Having a child with Down syndrome may surprise some American parents in the delivery room, but thankfully, it's not shrouded in taboo here like it is in other parts of the world (in fact we're celebrating DS as these recent ads show). And while it's no secret that certain cultures view disability with fear and shame, a dialogue didn't happen until a heartwrenching story recently hit the news.
Samuel Forrest, a dad from New Zealand, faced a heartbreaking choice when his Armenian wife, Ruzan Badalyan, made him decide between staying in their marriage and keeping their newborn son, Leo, who was born with Down syndrome. In Armenia, where Ruzan gave birth, parents can abandon disabled babies, often leaving them to questionable care in orphanages.
In the end, Forrest chose to keep baby Leo, and he started the "Bring Leo Home" GoFundMe campaign to help him bring Leo back to New Zealand. Forrest's initial fundraising goal was $60,000, but—much to his surprise and delight— he's raised almost $500,000! He plans to send a part of the donations back to Armenia to support other families raising disabled children and an orphanage that cares for kids with Down syndrome.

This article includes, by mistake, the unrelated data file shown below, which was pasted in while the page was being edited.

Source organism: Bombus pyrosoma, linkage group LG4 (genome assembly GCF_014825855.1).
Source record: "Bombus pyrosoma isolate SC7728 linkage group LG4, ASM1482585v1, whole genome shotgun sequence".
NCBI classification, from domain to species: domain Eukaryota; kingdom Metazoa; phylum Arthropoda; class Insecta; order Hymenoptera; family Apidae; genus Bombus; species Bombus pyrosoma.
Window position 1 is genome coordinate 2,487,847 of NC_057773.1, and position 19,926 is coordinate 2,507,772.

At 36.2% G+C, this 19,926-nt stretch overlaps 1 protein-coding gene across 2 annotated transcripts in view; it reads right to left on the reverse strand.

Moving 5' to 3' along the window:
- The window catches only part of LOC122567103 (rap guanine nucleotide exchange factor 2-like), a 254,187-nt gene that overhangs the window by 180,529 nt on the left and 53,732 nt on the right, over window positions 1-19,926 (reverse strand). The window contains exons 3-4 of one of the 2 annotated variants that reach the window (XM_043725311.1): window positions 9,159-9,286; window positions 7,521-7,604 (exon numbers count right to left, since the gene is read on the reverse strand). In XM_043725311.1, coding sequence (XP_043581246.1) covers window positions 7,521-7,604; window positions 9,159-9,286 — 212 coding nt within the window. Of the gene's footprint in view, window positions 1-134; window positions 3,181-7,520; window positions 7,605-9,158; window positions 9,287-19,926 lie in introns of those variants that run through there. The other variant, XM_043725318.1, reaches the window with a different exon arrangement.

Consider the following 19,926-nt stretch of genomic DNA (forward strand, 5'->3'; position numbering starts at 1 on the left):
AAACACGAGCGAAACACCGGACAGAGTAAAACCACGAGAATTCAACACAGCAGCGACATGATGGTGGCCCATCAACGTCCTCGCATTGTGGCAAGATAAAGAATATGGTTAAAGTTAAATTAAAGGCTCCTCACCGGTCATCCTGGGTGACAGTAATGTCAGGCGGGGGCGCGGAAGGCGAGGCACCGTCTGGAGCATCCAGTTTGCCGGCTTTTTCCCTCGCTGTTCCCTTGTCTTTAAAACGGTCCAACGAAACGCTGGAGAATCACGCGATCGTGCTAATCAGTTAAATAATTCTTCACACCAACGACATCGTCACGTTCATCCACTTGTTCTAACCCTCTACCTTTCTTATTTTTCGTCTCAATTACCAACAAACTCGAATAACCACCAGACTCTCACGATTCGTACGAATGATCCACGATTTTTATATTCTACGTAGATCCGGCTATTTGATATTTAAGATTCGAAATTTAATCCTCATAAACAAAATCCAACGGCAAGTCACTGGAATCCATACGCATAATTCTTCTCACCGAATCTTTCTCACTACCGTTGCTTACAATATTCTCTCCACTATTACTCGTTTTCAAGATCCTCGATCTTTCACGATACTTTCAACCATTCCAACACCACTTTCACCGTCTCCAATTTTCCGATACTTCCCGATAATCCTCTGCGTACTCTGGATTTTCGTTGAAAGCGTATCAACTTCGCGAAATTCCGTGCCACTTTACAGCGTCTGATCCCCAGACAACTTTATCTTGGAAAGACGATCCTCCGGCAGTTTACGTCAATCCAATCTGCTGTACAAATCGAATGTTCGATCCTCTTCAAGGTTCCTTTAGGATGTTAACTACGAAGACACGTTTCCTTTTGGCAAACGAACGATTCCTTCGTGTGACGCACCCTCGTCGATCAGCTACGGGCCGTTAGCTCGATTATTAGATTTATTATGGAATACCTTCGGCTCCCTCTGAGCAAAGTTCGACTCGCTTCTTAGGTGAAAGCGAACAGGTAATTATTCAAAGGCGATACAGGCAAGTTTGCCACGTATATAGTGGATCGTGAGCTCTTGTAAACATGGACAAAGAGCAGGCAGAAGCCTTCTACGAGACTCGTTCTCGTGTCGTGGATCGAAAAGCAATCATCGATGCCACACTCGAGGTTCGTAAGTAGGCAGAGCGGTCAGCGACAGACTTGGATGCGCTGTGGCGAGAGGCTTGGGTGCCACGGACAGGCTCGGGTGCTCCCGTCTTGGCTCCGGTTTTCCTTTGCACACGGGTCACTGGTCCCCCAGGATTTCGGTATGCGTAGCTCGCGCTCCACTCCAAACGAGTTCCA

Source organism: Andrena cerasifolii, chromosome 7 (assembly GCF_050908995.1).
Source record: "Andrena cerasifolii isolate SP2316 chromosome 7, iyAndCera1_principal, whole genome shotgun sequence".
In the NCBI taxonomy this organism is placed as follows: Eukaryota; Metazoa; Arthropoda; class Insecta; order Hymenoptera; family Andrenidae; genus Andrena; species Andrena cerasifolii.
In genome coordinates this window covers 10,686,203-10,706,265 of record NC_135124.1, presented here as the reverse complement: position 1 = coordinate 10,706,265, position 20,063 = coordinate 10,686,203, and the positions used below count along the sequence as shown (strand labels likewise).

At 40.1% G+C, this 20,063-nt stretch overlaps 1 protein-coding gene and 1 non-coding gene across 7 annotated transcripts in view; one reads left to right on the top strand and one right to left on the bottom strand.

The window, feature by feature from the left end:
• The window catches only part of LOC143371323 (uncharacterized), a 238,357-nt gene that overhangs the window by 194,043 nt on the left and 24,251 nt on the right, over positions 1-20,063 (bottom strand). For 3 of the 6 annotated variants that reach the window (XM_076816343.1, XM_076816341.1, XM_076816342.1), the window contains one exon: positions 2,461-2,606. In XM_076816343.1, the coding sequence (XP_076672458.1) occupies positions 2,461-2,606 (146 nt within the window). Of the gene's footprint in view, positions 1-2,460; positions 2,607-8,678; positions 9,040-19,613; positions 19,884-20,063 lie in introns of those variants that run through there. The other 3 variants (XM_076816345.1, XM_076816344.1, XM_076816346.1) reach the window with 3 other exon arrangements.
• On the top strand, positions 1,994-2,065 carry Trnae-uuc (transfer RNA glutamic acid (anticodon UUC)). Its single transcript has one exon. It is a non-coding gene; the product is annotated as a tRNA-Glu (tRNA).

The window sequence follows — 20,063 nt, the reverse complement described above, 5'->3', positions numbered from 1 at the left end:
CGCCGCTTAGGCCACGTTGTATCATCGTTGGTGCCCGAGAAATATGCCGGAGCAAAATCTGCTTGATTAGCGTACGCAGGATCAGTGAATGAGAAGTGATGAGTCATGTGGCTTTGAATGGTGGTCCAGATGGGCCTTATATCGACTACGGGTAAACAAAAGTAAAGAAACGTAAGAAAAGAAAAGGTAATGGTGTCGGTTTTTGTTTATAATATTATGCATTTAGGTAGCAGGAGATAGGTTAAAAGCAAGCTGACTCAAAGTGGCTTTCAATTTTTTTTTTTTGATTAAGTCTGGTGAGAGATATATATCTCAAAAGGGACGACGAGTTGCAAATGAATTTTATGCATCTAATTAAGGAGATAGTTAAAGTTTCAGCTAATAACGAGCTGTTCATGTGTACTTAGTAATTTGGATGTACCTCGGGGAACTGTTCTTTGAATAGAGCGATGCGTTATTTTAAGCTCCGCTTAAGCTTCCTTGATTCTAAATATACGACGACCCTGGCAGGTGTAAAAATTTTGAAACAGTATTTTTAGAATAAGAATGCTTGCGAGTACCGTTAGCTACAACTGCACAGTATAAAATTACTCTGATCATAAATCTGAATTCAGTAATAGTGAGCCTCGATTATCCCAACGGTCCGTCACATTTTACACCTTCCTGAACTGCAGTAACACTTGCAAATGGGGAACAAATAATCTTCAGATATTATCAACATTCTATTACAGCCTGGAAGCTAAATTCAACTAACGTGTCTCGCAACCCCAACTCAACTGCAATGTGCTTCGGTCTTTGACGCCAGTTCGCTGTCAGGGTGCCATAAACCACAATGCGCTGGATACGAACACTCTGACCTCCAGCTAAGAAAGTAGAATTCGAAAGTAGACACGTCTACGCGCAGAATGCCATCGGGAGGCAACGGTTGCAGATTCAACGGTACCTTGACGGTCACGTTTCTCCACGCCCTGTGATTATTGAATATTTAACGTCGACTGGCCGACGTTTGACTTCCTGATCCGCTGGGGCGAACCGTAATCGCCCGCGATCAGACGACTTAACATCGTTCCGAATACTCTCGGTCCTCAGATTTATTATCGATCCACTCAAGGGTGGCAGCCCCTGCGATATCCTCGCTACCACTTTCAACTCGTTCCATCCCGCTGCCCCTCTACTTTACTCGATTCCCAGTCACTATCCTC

This story has made me think about the choices we make as parents. We're constantly faced with tough choices every day, and if our kids have Down syndrome, autism, cerebral palsy, and other special needs, the choices are even harder and more complex. Personally, I don't think Leo's mom made the right choice, but I hear many parents of kids with special needs saying "they didn't choose this life." So I wonder what these parents would have done if faced with a delivery-room choice like Leo's parents. I wonder what I would have done. Would I have said "yes" to Liam, who has autism, if I knew about his disability from the moment he was born? If I knew about his autism during my pregnancy, would that have changed things?
During both my pregnancies, I wrestled with these sorts of ethical questions, eventually opting out of all genetic testing. And I'm glad I did. Because Liam, like baby Leo Forrest, is a child, not just his disability. Liam and Leo both have a life full of promise and possibility ahead of them in a world that, I hope, will someday accept children who have special needs with open arms and without fear or shame.
Jamie Pacton lives near Lake Michigan where she drinks loads of coffee, dreams of sailing, and enjoys each day with her husband and two sons, Liam (6) and Eliot (4). Her writing has appeared in the Autism and Asperger's Digest (2011-2013), Parents, and the book collection Monday Coffee and Other Stories of Parenting Kids with Special Needs. Find her at www.jamiepacton.com, Facebook (Jamie Pacton), and Twitter (@jamiepacton).
Image: Baby Leo Forrest from Bring Leo Home